On 6 July 2014 Malawi celebrated 50 years of independence from British rule. Ironically, in the two weeks leading up to this momentous occasion, the Malawi Police Service used laws dating from colonial rule to, in the words of a police spokesperson, “make sure preparations for the celebrations are smooth”. Newspapers reported the use of sweeping exercises to arrest at least 303 persons in Lilongwe, 71 persons in the southern region and 111 persons in the northern region in preparation for the Independence Day celebrations.
The use of sweeping exercises to effect arrests has the potential to violate a range of human rights and requires some interrogation.
The Criminal Procedure and Evidence Code provides that police may only arrest a person without a warrant if they have reasonable grounds of suspecting the person has, or is about to commit an arrestable offence. This means that, during sweeping exercises, all arrests must be based on an objectively founded suspicion supported by articulable facts.
In January 2014, the Malawi Supreme Court of Appeal issued a ruling granting immediate release on bail to one of the persons accused in the cashgate scandal. Justice Chikopa, in his ruling, noted:
“Speaking for ourselves we believe that law enforcement should only effect an arrest when they have evidence of more than mere suspicion of criminality. We also believe that such evidence should only be the product of investigations. Where there is no investigation there cannot, we believe, be any evidence. Where there is no evidence it would seem only natural that there should be no arrests. We therefore find it rather perverse that law enforcement should arrest with a view to investigate.” Kettie Kamwangala v R (Misc Criminal Appeal, 6/2013).
Unless the police utilise reliable information in targeting establishments and places for sweeping exercises, there is a risk that they capture within their net a range of people who are not guilty of any offence. It is these persons who are sometimes, in the absence of investigations, charged with the nebulous offence of being a rogue and vagabond.
Rogue and vagabond offences a remnant of the past
The Penal Code deems as rogues and vagabonds a “suspected person or reputed thief” who has no visible means of subsistence and cannot give good account of himself, and any person found in a public place at such time and under such circumstances to lead to the conclusion that the person is there for an illegal or disorderly purpose. The rogue and vagabond offences are vague and overly broad and tend to be used as catch-all offences where there is no proof of the commission of an actual offence. This was confirmed in a study conducted by the Centre for Human Rights Education, Advice and Assistance (CHREAA) and the Southern Africa Litigation Centre (SALC) on the enforcement of these offences in Blantyre, Malawi.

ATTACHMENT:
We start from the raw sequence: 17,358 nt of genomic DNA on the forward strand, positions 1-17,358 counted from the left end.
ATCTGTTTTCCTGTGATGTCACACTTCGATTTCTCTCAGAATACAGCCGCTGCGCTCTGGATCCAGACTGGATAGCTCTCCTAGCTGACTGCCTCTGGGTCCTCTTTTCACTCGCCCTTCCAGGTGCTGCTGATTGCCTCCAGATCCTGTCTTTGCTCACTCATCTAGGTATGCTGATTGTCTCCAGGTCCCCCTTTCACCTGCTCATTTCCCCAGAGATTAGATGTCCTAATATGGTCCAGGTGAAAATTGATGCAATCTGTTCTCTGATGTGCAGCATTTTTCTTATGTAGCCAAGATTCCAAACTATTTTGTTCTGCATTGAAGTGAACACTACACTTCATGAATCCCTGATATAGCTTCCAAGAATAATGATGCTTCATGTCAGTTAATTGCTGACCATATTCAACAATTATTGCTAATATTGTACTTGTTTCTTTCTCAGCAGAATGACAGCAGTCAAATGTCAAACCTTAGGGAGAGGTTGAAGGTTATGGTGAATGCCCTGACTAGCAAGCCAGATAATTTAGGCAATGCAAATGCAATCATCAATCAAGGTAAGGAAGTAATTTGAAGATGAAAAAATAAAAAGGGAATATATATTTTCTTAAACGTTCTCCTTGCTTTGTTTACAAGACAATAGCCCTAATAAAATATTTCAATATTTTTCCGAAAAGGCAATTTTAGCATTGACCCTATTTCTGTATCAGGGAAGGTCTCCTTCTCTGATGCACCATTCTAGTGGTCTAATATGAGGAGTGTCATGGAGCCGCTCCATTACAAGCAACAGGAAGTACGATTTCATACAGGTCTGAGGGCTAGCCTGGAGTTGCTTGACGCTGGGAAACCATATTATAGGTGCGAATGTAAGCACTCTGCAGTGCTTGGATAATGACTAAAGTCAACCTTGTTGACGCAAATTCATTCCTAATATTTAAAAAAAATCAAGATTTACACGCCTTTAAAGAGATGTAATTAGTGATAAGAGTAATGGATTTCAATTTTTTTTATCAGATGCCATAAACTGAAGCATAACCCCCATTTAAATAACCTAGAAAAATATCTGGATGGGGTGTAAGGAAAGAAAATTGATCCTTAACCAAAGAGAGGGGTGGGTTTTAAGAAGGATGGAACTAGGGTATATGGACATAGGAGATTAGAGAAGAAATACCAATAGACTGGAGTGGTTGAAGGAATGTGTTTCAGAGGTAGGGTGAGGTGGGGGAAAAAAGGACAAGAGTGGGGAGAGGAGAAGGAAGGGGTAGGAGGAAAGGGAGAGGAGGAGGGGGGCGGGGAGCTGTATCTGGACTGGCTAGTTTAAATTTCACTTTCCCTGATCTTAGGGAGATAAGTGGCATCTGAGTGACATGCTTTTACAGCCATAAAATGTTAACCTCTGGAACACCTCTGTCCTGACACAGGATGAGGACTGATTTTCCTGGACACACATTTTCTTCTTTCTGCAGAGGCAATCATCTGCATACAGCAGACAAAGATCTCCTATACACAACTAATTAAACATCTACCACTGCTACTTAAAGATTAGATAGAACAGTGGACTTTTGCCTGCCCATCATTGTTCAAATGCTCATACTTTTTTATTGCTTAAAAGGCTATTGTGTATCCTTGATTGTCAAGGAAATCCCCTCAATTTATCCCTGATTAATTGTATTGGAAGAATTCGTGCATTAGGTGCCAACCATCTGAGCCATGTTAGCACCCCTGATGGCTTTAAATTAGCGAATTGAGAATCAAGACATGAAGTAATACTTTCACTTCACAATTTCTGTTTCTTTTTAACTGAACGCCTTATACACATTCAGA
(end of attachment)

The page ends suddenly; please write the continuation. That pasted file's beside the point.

The rogue and vagabond offences originated in feudal Britain and eventually found their way into the English Vagrancy Act of 1824 and subsequently into the Penal Codes of British colonies. In Britain, the various rogue and vagabond offences have since been repealed or narrowed in line with changing notions of fairness and justice. The United Kingdom Select Committee on Home Affairs observed in 1980 that it was “satisfied that it is not in the public interest to make behaviour interpreted as revealing criminal intent, but equally open to innocent interpretation, subject to criminal penalties.”
In contrast, there has not been a similar review of these offences in former British colonies. The offences also escaped the scrutiny of the Malawi Law Commission during its review of the Penal Code. The High Court of Malawi has however repeatedly noted that, in light of the rights enshrined in the Constitution, the rogue and vagabond offences should be explicitly reviewed.
Appearance, perceived furtive movements, failure to engage in any immediate productive activity, or physical location, are subjective and unreliable indicators of criminality. In the absence of police investigations which seek to ascertain whether criminality is involved, arrests based on such factors can be misplaced. If the police are aware of specific persons engaging in criminal activity, persons should promptly be arrested for the offence they are suspected of, irrespective of events such as Independence Day.
Arrests are a powerful tool at the disposal of police which by their nature affect a person’s right to respect for human dignity; the right not to be subjected to cruel, inhuman or degrading treatment; the right to freedom of movement; and the right to freedom and security of person. For this reason, arrests should comply with legal requirements, should be utilised sparingly and should be supervised to ensure compliance with constitutional requirements.